The nations of the Western world intuitively associate the New Year with the beginning of winter, as the 31st of December marks the transition from one year to another. In Chinese culture, however, celebrating the New Year is an event that indicates the winter’s passing and the beginning of springtime.
Chinese New Year, also known as the Spring Festival and the Lunar New Year, is celebrated on a different date each year, lining up with the first new moon that appears between the 21st of January and the 20th of February. Each upcoming year bears the name of an animal from the traditional Chinese zodiac, personifying various human qualities. The Chinese believe that the respective characteristics are not only influencing the lives of the people born in those years, but also the years themselves.
During the period of festivities, the Chinese prepare gourmet meals and welcome guests, especially on New Year’s Eve, traditionally reserved for reunion dinners. Up to fifteen days prior, workers from all over China travel home to reconvene with their families, marking the beginning of the 40-day period known as Chunyun, the world’s largest annual migration.
The origins of the Chinese New Year
This important date has a rich and intriguing history in China, starting with the 17th century BC, when the Shang Dynasty was in power. The origin of the name “year” (Nian) is believed to be intertwined with the myths about the beast of the same name, believed to appear at the end of each year, attacking and scaring villagers. Bright lanterns and loud bangs of firecrackers are, therefore, traditionally witnessed on Chinese New Year festivities, and are used to scare away the demon and protect the populace.
Red is the main color in these celebrations, as the Chinese associate it with good fortune and protection from evil spirits. This is why, besides displaying numerous red lanterns across villages and towns, the Chinese also have a tradition that includes handing money in red envelopes to children and single adults with no jobs, in the hope they will bring prosperity and success.
A red lantern, also, represents more than just a symbol of luck and prosperity. People hang them around their homes to light the way for the family’s Kitchen God, the emissary on an important annual mission traveling to see the Jade Emperor. A good report on the family given from the Kitchen God brings a good harvest and financial success in the year to come.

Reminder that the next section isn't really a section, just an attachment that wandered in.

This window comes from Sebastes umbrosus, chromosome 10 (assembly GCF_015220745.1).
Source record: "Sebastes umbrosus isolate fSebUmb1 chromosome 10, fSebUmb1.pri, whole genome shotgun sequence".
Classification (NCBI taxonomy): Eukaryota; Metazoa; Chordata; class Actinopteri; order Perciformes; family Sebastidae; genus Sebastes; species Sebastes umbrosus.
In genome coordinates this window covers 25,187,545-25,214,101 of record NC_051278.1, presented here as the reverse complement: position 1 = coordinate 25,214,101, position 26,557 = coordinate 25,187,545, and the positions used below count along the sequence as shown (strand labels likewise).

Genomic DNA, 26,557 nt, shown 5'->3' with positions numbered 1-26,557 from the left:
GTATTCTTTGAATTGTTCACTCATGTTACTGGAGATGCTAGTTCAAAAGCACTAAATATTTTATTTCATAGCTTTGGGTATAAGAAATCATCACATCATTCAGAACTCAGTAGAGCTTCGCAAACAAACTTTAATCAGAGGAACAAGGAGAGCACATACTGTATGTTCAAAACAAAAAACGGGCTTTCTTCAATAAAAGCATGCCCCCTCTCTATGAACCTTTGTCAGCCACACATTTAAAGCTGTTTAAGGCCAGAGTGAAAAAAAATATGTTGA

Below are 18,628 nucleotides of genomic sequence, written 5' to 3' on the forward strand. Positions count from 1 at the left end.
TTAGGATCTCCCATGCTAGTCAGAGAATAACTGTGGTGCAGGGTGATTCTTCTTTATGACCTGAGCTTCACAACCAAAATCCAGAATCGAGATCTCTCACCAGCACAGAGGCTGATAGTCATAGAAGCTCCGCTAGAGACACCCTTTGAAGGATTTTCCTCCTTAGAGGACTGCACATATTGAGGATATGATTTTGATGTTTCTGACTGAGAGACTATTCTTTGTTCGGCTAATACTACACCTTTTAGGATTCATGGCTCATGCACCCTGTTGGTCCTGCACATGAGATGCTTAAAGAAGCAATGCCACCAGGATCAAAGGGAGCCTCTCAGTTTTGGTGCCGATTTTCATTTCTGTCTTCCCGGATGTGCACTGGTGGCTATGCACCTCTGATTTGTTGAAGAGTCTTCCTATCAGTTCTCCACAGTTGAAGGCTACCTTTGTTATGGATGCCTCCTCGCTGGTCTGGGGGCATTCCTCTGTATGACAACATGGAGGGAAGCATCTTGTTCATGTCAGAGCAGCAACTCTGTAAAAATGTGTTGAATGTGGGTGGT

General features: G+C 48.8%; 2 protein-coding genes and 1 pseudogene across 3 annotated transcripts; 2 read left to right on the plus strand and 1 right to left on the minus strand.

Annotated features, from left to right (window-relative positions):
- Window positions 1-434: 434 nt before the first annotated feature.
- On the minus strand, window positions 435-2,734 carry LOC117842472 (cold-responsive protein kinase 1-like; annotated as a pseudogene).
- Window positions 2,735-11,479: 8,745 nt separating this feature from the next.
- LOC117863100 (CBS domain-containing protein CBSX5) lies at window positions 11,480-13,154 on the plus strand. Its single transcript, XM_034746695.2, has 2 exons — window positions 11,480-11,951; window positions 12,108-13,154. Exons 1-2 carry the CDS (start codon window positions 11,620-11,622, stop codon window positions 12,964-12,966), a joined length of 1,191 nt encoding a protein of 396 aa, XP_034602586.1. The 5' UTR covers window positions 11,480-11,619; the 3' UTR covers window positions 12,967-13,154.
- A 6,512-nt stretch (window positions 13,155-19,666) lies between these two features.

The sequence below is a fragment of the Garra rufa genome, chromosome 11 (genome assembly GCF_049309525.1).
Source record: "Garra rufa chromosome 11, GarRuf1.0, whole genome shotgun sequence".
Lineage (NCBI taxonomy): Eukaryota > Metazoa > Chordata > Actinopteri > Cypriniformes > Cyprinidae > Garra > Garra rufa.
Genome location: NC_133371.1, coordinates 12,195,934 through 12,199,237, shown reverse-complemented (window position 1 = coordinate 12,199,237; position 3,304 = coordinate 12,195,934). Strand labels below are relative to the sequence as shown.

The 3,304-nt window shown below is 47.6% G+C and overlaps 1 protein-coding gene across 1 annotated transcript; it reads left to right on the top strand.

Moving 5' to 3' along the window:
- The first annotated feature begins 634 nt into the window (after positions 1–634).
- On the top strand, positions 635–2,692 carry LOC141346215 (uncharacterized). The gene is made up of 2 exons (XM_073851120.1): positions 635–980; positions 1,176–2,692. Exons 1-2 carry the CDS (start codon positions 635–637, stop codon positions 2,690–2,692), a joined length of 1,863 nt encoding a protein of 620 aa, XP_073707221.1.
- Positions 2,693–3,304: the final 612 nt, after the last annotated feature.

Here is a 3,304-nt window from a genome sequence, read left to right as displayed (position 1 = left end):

Traditional Chinese New Year symbols
Besides firecrackers and red lanterns and envelopes, the Chinese have quite a few historic motifs regularly displayed during the New Year festivities.
The reason for putting up fish decorations is quite interesting. The Chinese word for “fish”, yu, sounds the same as the Chinese word for “abundance”, “affluence”, “profusion”. By hanging up fish as symbolic decorations, Chinese people hope to invite wealth and prosperity into the following year.
A yuanbao is a silver or gold ingot in the shape of a boat, with a little bump carved in the middle. Yunbao ingots were once an ancient form of payment in China, so today, in remembrance, Chinese people display these symbols to attract financial prosperity after New Year’s day has passed.
Plum and peach blossom
Fruit blossoms symbolize the beginning of a new cycle, when the Earth will grant people rich, fresh crops.
Peach blossoms are the symbol of long life and romance, which makes them especially attractive to single adults looking to attract romantic partners.
Plum blossoms, on the other hand, symbolize perseverance and hope. The Chinese people believe that putting up these flowers in their homes will help them power through the hard times and succeed in their endeavors in the new year.
Celebrating the Chinese New Year like a local
The mesmerizing plethora of traditions surrounding the Chinese New Year celebrations never fails to leave a lasting impression on visitors from other countries.
To fully enjoy the festive spirit, learn a few essential words related to the holiday season and try bringing the event to life as the locals would.